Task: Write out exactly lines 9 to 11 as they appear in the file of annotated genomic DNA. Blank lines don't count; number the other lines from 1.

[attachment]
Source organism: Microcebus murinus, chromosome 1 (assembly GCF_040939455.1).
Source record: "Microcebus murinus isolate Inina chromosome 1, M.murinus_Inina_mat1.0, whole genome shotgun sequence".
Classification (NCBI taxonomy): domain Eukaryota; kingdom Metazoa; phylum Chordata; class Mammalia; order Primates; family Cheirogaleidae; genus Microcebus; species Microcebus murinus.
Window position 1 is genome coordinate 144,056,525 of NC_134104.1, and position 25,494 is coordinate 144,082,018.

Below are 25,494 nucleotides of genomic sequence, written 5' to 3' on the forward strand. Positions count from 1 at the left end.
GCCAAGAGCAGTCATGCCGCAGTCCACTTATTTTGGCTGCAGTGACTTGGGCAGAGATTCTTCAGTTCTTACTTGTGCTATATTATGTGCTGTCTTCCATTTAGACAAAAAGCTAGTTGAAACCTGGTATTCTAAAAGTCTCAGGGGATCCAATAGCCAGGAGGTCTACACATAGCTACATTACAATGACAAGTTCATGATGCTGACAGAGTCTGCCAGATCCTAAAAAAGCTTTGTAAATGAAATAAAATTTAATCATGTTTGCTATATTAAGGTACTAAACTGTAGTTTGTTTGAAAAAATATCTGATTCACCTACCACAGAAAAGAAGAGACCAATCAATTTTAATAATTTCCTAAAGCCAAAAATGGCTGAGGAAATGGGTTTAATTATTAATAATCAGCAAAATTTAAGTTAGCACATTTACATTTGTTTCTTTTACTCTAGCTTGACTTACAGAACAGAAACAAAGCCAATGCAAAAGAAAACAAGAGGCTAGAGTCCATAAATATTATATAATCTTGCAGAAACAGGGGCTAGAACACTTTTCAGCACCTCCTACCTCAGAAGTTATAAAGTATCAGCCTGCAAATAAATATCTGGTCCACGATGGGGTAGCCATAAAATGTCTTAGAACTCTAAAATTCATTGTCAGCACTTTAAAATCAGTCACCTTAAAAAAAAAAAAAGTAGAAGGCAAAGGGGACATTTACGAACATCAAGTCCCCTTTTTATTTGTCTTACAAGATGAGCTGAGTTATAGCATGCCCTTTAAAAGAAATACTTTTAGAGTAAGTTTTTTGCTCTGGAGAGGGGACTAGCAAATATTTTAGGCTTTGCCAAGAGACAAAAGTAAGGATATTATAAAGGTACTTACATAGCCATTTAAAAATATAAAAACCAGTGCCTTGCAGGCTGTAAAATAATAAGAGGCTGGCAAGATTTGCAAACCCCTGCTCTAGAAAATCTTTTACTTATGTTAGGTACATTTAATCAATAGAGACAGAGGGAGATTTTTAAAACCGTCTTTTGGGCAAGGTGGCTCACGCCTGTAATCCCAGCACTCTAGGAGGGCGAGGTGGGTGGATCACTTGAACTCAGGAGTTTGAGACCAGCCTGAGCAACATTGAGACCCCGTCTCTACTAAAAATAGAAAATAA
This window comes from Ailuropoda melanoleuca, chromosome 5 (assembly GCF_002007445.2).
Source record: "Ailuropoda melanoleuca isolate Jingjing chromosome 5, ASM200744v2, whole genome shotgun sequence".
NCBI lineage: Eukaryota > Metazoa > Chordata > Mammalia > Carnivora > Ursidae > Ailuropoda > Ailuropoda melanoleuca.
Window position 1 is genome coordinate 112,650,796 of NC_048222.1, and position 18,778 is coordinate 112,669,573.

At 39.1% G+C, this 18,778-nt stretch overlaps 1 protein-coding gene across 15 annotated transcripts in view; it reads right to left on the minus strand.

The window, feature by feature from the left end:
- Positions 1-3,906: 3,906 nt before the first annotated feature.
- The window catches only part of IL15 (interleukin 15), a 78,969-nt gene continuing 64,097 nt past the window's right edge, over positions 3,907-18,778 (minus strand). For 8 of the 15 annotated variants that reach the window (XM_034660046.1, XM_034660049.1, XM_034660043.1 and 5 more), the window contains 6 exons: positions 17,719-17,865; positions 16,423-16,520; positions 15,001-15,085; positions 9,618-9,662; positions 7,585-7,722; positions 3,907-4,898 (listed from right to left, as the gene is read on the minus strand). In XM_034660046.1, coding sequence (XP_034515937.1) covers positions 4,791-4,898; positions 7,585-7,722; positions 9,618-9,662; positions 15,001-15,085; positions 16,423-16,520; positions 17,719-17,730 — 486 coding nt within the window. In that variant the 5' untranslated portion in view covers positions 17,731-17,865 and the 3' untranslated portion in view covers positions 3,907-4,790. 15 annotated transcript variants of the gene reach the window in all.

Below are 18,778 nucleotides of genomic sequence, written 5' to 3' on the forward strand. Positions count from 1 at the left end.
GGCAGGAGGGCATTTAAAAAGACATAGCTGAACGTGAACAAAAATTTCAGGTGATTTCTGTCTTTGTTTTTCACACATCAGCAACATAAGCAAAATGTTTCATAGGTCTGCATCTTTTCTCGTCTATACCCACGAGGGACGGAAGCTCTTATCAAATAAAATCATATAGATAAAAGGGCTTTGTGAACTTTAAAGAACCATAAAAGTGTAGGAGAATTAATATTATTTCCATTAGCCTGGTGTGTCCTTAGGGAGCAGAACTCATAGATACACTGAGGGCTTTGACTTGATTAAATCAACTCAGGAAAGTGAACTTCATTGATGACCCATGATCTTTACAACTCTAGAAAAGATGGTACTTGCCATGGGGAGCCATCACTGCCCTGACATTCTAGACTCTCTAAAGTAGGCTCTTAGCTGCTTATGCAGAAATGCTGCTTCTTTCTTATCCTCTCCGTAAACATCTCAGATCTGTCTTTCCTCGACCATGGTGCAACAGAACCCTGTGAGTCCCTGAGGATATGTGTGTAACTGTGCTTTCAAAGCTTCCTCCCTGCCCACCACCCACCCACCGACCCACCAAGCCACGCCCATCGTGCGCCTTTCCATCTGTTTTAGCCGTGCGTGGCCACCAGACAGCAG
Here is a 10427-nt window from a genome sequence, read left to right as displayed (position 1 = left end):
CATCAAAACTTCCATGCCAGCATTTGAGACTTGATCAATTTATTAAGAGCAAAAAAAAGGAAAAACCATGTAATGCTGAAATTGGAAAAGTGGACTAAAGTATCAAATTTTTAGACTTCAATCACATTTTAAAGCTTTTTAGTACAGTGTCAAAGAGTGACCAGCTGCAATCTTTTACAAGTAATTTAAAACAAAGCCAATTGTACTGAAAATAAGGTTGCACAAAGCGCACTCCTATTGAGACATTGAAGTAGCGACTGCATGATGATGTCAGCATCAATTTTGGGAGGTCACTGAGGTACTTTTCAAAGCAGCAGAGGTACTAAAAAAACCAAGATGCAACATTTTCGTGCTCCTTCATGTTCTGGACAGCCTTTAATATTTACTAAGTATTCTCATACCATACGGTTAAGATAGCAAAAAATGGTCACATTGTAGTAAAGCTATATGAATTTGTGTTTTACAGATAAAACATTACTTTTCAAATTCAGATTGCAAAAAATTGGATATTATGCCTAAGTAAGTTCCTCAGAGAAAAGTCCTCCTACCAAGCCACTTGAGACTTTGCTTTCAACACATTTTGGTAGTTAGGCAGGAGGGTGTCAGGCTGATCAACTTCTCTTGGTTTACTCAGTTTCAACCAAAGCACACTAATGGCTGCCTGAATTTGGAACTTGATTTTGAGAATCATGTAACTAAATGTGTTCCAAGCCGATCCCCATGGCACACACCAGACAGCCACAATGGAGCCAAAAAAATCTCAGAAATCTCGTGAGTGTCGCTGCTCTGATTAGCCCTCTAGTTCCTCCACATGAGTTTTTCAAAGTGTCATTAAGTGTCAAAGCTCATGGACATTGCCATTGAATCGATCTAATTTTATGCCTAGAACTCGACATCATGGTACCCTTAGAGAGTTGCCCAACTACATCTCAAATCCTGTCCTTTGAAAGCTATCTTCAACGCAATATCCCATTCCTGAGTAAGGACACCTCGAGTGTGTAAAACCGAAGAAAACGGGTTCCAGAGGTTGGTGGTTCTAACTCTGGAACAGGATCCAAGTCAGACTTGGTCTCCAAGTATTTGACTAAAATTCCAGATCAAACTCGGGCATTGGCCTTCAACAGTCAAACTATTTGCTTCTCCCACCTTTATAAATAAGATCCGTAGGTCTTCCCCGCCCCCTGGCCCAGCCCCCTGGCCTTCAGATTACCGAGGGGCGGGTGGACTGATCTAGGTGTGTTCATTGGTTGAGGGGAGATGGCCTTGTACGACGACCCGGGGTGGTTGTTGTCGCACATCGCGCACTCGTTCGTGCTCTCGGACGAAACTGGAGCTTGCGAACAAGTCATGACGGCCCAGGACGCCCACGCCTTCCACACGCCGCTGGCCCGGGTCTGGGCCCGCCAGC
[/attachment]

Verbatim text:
NCBI lineage: Eukaryota > Metazoa > Chordata > Mammalia > Carnivora > Ursidae > Ailuropoda > Ailuropoda melanoleuca.
Window position 1 is genome coordinate 112,650,796 of NC_048222.1, and position 18,778 is coordinate 112,669,573.

At 39.1% G+C, this 18,778-nt stretch overlaps 1 protein-coding gene across 15 annotated transcripts in view; it reads right to left on the minus strand.